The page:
Discoveries at the Jungle Condiment Month!

Back to feed
Welcome to Discoveries at the Jungle, where each month we’ll take a look at some of the most interesting, flavorful and sometimes bizarre international items Jungle Jim’s has to offer. This month, we’re featuring condiments from around the world! So far this year we have focused on coffee, tea, snacks, pasta, candy, and cookies, so if you missed those posts, make sure you go back and give them a read.

The term condiment comes from the Latin condimentum, meaning “spice, seasoning, sauce” and from the Latin condere, meaning “preserve, pickle, season.” Condiments were known in Ancient Rome, Ancient India, Ancient Greece, and Ancient China. There is a myth that before food preservation techniques were widespread, pungent spices and condiments were used to make the food more palatable. The Romans made the condiments garum and liquamen by crushing the meat of various fish and fermenting it in salt, leading to a flourishing condiment industry. Apicius, a cookbook based on 4th and 5th century cuisine, contains a section based solely on condiments.

We have come a long way in terms of condiments since then. Even the original fish sauces, tahini, vinegars, and mustards are still around, we just put our own modern twists on them. This month, we are featuring condiments from all corners of the world. Some pay homage to the early days, while others are decidedly more modern. Come in and spice up your dishes with condiments from the Jungle!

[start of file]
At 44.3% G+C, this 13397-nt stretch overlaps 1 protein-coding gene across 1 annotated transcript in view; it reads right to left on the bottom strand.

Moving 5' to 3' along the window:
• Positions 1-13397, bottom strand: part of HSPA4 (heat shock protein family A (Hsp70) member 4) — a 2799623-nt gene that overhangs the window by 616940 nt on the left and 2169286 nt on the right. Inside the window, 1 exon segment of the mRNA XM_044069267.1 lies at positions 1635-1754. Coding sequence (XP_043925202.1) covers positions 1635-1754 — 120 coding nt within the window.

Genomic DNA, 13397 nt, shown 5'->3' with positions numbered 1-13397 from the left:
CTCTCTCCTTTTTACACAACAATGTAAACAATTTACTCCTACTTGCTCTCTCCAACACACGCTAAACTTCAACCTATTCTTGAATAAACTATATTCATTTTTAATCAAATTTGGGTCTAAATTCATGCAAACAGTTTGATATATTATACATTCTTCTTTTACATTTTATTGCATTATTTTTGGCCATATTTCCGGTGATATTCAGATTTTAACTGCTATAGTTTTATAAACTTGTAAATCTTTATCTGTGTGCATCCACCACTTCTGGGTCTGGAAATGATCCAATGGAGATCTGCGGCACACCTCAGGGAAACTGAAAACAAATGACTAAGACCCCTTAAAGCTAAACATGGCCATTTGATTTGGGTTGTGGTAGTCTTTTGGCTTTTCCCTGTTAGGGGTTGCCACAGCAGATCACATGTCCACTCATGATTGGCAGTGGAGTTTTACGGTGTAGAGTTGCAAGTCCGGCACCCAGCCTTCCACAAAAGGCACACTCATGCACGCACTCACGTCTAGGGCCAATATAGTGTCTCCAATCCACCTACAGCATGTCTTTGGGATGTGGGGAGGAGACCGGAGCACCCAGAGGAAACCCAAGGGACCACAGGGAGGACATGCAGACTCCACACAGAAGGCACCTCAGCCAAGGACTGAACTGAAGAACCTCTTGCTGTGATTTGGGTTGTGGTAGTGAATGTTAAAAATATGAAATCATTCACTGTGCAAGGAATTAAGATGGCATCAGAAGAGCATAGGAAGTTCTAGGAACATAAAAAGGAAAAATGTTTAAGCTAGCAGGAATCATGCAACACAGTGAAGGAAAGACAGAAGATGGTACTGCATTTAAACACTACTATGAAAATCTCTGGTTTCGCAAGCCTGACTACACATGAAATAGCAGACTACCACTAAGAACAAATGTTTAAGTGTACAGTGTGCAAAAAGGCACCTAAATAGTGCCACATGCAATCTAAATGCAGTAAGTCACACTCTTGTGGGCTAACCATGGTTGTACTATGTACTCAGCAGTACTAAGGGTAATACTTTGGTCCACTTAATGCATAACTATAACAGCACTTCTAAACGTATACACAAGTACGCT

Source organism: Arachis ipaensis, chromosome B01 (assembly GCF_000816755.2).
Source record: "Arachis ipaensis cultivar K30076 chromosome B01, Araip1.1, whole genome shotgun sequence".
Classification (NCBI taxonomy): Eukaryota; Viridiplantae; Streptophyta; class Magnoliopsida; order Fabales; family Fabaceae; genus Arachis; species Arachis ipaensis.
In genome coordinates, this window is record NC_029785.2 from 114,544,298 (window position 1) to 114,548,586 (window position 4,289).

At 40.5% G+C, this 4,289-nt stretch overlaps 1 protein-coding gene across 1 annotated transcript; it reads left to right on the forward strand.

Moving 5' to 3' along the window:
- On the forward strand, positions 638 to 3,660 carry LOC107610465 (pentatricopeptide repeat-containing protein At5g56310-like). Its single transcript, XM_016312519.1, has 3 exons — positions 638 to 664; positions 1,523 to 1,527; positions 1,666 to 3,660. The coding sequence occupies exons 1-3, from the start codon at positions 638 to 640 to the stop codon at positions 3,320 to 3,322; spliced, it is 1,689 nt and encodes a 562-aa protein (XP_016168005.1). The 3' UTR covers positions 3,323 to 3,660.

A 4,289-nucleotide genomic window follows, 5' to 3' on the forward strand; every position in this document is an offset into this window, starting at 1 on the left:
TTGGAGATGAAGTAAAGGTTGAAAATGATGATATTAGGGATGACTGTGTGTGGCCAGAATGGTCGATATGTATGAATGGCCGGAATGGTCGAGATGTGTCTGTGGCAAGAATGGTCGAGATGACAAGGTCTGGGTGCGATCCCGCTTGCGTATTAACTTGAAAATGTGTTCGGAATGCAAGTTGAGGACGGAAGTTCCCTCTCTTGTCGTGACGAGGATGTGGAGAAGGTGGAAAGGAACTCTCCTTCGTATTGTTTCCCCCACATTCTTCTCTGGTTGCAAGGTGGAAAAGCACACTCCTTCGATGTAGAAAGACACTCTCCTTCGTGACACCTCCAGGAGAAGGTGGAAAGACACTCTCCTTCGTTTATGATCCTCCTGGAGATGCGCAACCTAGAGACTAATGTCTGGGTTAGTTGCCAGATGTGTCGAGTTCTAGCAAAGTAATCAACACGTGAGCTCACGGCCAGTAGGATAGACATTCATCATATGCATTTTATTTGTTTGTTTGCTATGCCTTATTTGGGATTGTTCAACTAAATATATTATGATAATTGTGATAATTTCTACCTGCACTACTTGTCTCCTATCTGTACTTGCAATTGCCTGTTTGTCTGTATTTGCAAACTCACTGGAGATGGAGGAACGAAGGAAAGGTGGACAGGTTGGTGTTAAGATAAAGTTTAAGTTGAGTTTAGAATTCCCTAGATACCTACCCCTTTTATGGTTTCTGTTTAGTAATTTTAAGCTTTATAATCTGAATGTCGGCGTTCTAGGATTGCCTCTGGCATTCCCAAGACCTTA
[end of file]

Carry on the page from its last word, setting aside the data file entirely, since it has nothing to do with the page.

Hengstenberg Mustard from Germany

Hengstenberg Mustard has been family owned and operated since 1877. They offer medium, medium hot, hot, and sweet flavors and take pride in their mustard plants being naturally pollinated by bees. Try their mustard on sandwiches, sauces and grilled meats!

Where you can find these: Fairfield Location: Orange 19  // Eastgate Location: Yellow 6

​Did you know? As members of Brassica or Sinapis genera, mustard plants are close relatives to a surprising variety of common vegetables, including broccoli, cauliflower, turnips, and cabbage.

Maille Mustards from France
Maille has been making mustard since 1747 and their know-how and craftsmanship shows. Specialists today keep the original recipes alive even today, with an astounding 84 different varieties of mustards. We are featuring their Old Style Dijon, Honey Dijon and their Original Dijon mustards, which would go great in potato salad, macaroni and cheese, pastas, or your traditional hamburger.

Where you can find these: Fairfield Location: French Section  // Eastgate Location: Yellow 4

​Did you know? Mustard was first recorded as being prepared by wealthy Romans, who mixed wine and mustard seeds and added it to their meals.

Back to Top